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dc.contributor.authorWebster, K.D.
dc.contributor.authorWebster, S.
dc.contributor.authorRhodes, S.M.
dc.date.accessioned2022-10-24T23:51:26Z
dc.date.available2022-10-24T23:51:26Z
dc.date.issued2021
dc.identifier.citationWebster, K. D., Webster, S., & Rhodes, S. M. (2021). Registration Attendants Show Poor Readiness to Handle Advanced Care Planning Discussions. Palliative Medicine Reports, 2(1), 340–348.
dc.identifier.issn2689-2820
dc.identifier.doi10.1089/pmr.2021.0006
dc.identifier.urihttp://hdl.handle.net/10150/666492
dc.description.abstractBackground: Emergency departments (ED) and other medical points of care are required to provide patients with advance directive (AD) information. Although many hospitals provide AD information in EDs, the comfort and preparation of the ED staff with this responsibility is unclear. Objective: To determine the attitudes, comfort levels, and prior training of ED staff with AD. Methods: The ED social workers, nurses, registration attendants, residents, and attending physicians at two academic hospitals completed a survey about their attitudes around, preparedness for, and experiences with advance care planning (ACP) discussions in the ED. Results: We received responses from 220 ED staff. Preparedness to discuss ACP with patients varied by profession. Eighty percent of social workers (n = 4/5) and 52% (n = 16/31) of attending physicians reported preparedness to handle ACP discussions. Registration attendants were the least prepared, and only 4% (n = 1/24) reported preparedness to discuss ACP. Attempts at ACP discussions with patients also differed by profession, with attending physicians being the most likely (77%, n = 24/31), whereas registration attendants were the least likely (8%, n = 2/24). Fifty-nine percent of surveyed staff (n = 130/220) believed that ACP was a component of emergency care, although only 13% (n = 29/220) had received training. Conclusion: The ED staff are in favor of ACP in the ED. Preparedness for, and attempts of ACP discussions with patients in the ED vary by profession. Attending physicians and social workers tend to be the most prepared, and they report the most frequent attempts at discussions with patients. Despite the fact that registration attendants are frequently tasked with asking about patient ADs, they show little confidence in asking about and discussing such matters. Our research indicates that registration attendants feel unprepared to guide discussions of ADs and should not do so without additional training. © Kevin D. Webster et al., 2021; Published by Mary Ann Liebert, Inc. 2021.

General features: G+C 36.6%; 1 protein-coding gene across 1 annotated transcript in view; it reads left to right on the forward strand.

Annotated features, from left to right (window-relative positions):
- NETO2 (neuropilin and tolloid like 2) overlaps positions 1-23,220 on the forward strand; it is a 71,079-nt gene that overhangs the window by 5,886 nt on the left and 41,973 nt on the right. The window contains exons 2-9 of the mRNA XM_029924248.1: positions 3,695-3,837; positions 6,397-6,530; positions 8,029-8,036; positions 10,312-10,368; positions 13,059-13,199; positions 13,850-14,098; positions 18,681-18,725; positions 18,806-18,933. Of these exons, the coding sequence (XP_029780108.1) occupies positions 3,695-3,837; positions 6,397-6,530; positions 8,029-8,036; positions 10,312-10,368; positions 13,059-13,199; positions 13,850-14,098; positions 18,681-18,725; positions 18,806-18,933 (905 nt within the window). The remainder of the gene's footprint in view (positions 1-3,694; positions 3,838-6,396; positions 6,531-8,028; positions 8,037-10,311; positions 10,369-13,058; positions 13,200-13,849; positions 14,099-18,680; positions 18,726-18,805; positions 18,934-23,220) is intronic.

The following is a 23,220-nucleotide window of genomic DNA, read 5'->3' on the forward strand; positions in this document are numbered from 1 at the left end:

dc.language.isoen
dc.publisherMary Ann Liebert Inc.
dc.rightsCopyright © Kevin D. Webster et al., 2021; Published by Mary Ann Liebert, Inc. This Open Access article is distributed under the terms of the Creative Commons License [CC-BY] (http://creativecommons.org/licenses/by/4.0).
dc.rights.urihttps://creativecommons.org/licenses/by/4.0/
dc.subjectadvance directives
dc.subjectemergency department
dc.subjectpalliative care
dc.titleRegistration Attendants Show Poor Readiness to Handle Advanced Care Planning Discussions
dc.typeArticle
dc.typetext
dc.contributor.departmentEmergency Medicine, University of Arizona
dc.identifier.journalPalliative Medicine Reports
dc.description.noteOpen access journal
dc.description.collectioninformationThis item from the UA Faculty Publications collection is made available by the University of Arizona with support from the University of Arizona Libraries. If you have questions, please contact us at repository@u.library.arizona.edu.
dc.eprint.versionFinal published version
dc.source.journaltitlePalliative Medicine Reports
refterms.dateFOA2022-10-24T23:51:26Z


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Copyright © Kevin D. Webster et al., 2021; Published by Mary Ann Liebert, Inc. This Open Access article is distributed under the terms of the Creative Commons License [CC-BY] (http://creativecommons.org/licenses/by/4.0).
Except where otherwise noted, this item's license is described as Copyright © Kevin D. Webster et al., 2021; Published by Mary Ann Liebert, Inc. This Open Access article is distributed under the terms of the Creative Commons License [CC-BY] (http://creativecommons.org/licenses/by/4.0).